While helping a friend get used to EF Core, I noticed that he wasn’t using “Projections” in his LINQ code. That is, he was essentially doing a “SELECT *” and grabbing the entire model instead of just getting the few fields he needed.
“You’ll create a lot of Key Lookups doing that though…”
“What’s a Key Lookup?”
I guess I had forgotten that people starting software development these days often think that they don’t need to learn SQL because they have a fan-dangle ORM that does all the heavy lifting for them! So this is for them. Here’s what a Key Lookup is from a developer’s perspective!
This is a pretty light explanation because it reads more like a brain dump trying to help a friend understand what I’m saying rather than a tutorial, but it should be a great kickstart.
An Index Tuning Crash Course
The easiest way to understand a key lookup is to understand how indexes get used. We’ll start that by creating a table that looks like so :
Id INT FirstName NVARCHAR(250) LastName NVARCHAR(250) Birthday DATETIME
You don’t need to actually create this table as we’ll be just looking at the theory more than anything!
Now let’s say that we want to find all lastnames where someone has a firstname of “John”. We know that our SQL would look like :
SELECT LastName FROM Person WHERE FirstName = 'John'
Now we probably already know that if we have a WHERE clause on a non-PK column, we are going to want to create an index so we can find the data easier. A beginner developer might think that the following index is suitable :
CREATE NONCLUSTERED INDEX IX_Person_FirstName ON Person (FirstName)
Afterall, we’ve now created an index on the Person table with “FirstName”. But with a large amount of data in this table, and us running that query again, we can check the execution path and see the following :
So we get our seek on our index, but for some reason we then do what’s called a “Key Lookup” back on our Clustered Index. Why?
If we mouse over the Key Lookup and look at the “Output List”, it tells us what it was trying to find. In this case, it’s the “LastName”.
What has happened is that our query asks for the LastName of a person, where the Firstname is John. It can query on our index to find people named John, but once it finds them, because our index only contains Firstname (And by default the Id), it has to go back to the Clustered Index to actually find the data we want.
What we can instead do is change our index to “Include” the LastName column. The Include keyword tells SQL that we want the “data” of the column included in the index, but it doesn’t actually need to be searchable. Essentially exactly what our query is doing. It’s “searching” on FirstName, but actually needs the “data” LastName.
CREATE NONCLUSTERED INDEX IX_Person_FirstName_I_LastName ON Person (FirstName) INCLUDE (LastName)
Notice that we also renamed the Index to include what columns we are using in the “Include”. This is something I like to do but it can get unweildy as you add columns so your mileage could vary.
If we re-run this query and check the execution plan :
We are now going to the index, getting the exact data we need and returning. We don’t need to go anywhere else to fetch our data because it’s right there in the index.
Over Selecting And SELECT *
So that brings us to what I call Over Selecting and the notorious SELECT * issue. If we think about the above, what if instead of just getting the LastName, let’s say I ran the following :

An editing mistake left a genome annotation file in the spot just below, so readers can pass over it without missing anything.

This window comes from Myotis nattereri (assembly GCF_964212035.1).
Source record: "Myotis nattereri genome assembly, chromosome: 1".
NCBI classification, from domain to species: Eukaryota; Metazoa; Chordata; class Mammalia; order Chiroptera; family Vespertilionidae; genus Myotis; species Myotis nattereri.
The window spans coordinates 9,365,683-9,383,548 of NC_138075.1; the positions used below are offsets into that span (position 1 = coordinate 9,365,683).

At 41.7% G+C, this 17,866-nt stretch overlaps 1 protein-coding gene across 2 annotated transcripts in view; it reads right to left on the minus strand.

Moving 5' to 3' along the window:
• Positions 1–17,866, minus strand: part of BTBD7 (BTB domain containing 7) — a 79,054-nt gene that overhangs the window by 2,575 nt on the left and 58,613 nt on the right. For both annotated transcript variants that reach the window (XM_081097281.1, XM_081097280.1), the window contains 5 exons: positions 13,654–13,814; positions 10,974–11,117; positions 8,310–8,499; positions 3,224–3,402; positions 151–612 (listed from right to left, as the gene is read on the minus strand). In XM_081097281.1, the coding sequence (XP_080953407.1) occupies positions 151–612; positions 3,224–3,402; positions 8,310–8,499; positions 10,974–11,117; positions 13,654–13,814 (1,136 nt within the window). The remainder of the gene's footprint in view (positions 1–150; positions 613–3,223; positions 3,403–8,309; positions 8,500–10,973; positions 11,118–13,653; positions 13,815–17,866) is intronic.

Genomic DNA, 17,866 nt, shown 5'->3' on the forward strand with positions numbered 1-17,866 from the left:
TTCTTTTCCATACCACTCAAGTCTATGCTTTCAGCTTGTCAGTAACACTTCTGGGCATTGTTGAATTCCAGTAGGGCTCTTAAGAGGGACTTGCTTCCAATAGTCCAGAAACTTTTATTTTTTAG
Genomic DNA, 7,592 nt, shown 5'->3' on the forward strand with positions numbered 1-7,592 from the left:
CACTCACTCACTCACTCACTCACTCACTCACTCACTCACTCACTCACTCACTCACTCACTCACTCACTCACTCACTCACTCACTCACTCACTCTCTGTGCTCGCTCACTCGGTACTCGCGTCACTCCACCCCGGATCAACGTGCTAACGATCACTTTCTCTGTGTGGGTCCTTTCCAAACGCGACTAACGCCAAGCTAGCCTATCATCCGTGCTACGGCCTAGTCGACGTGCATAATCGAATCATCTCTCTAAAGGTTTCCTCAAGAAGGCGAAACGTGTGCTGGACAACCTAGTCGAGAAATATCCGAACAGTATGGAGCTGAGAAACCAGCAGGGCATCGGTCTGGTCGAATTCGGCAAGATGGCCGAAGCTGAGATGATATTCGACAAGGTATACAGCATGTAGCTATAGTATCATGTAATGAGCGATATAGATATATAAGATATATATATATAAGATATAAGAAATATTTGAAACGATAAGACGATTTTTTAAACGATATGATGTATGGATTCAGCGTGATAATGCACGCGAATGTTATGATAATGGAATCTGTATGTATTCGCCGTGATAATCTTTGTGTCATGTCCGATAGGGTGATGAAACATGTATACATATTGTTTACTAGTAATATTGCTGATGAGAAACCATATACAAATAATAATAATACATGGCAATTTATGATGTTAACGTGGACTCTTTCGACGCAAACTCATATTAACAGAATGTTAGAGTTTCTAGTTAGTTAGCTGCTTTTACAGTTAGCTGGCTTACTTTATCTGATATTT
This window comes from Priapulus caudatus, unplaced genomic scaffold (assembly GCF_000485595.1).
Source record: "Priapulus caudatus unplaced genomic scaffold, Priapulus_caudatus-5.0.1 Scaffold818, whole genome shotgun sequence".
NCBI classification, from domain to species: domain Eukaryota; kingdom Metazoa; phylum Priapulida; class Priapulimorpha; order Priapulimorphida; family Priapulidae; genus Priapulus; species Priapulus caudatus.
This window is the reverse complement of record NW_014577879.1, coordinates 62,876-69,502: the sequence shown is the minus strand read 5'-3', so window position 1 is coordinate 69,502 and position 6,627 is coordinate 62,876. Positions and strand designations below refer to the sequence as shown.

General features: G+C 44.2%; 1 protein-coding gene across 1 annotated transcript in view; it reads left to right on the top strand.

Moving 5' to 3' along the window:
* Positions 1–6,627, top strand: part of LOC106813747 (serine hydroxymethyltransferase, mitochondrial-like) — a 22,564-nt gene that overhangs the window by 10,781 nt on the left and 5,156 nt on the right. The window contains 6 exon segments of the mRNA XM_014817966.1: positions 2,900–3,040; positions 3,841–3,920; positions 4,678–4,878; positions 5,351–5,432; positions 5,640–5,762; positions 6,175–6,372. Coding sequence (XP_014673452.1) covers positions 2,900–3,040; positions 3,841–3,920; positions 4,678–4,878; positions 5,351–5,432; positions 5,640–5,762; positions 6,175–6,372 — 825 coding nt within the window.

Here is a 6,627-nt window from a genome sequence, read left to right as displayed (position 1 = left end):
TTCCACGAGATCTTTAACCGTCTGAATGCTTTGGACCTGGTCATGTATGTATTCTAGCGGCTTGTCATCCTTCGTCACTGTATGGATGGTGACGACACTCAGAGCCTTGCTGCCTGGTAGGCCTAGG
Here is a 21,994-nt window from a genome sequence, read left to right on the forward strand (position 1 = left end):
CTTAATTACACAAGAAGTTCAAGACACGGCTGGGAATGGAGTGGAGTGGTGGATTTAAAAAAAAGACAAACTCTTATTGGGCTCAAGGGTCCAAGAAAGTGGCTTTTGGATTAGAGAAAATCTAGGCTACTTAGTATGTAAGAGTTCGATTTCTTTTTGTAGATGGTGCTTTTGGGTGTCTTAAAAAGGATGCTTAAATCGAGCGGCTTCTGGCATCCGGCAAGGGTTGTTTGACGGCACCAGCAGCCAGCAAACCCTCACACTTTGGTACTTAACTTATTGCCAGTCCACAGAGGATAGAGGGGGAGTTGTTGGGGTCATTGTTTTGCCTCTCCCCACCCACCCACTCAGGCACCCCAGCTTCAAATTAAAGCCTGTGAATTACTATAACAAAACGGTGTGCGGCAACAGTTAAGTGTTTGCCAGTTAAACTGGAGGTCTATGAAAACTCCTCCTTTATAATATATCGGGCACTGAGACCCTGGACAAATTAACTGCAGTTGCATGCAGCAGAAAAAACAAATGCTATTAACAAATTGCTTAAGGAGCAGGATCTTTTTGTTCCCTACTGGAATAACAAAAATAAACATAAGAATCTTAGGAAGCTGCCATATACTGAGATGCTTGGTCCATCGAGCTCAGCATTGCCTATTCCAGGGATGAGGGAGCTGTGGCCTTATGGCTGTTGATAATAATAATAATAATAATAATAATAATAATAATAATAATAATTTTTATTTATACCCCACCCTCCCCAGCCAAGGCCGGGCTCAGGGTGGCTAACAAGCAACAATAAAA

SELECT * FROM Person WHERE FirstName = 'John'
Well now we are back to doing Key Lookups even if we include LastName in the index because we are missing DateOfBirth in the Index. Since it will be included in the SELECT * result set even if we don’t use it in our C# code, we would need to add it in.
But then we add another column. So we have to add that to the Index. And repeat. But are we even using those extra fields? And our index is getting pretty big now, and BLAH.
This is the key reason (for me atleast), why I only select the exact columns I need and never use SELECT *
Memory Footprint And Data Transfer
While I won’t dive into it too much, SELECT * also has performance implications just because of the amount of wasted data you are both fetching and transfering. Even if it’s in the Index, you are working with data you actually don’t need.
Here’s a great article on the amazingly named blog “Use The Index Luke” : https://use-the-index-luke.com/blog/2013-08/its-not-about-the-star-stupid. It should hopefully explain it 10x better than I ever could.
The thing is, once you start digging into SQL performance you’ll quickly realize that there are all these performance counters that you *could* measure, but you’ll have no idea which ones you *should* measure. A really good overview of all things performance monitoring can be found here in this article : 15 SQL Server Performance Counters to Monitor.
Here is where I would normally write about the zillion ways to “Project Entities” in EF Core so that you don’t run into Key Lookups, but while having a quick google around for what’s out there already, I found this incredible tutorial on Projection Magic For EF Core : https://benjii.me/2018/01/expression-projection-magic-entity-framework-core/
Again, written a heck of a lot better than I could and it’s a great reference any time you are struggling with complex projections.
An Actual SQL Tutorial
Where did I learn all of this? By the SQL Master himself “Pinal Dave” on PluralSight over here : https://www.pluralsight.com/courses/query-tuning-introduction. If the name Pinal Dave doesn’t ring a bell, his website (https://blog.sqlauthority.com/) probably does. You can’t google a SQL error message without his blog showing up on the first page. The course on Pluralsight does a great job of explaining complex SQL tuning topics in bite size chunks (Often less than 5 minutes at a time), and I highly recommend it.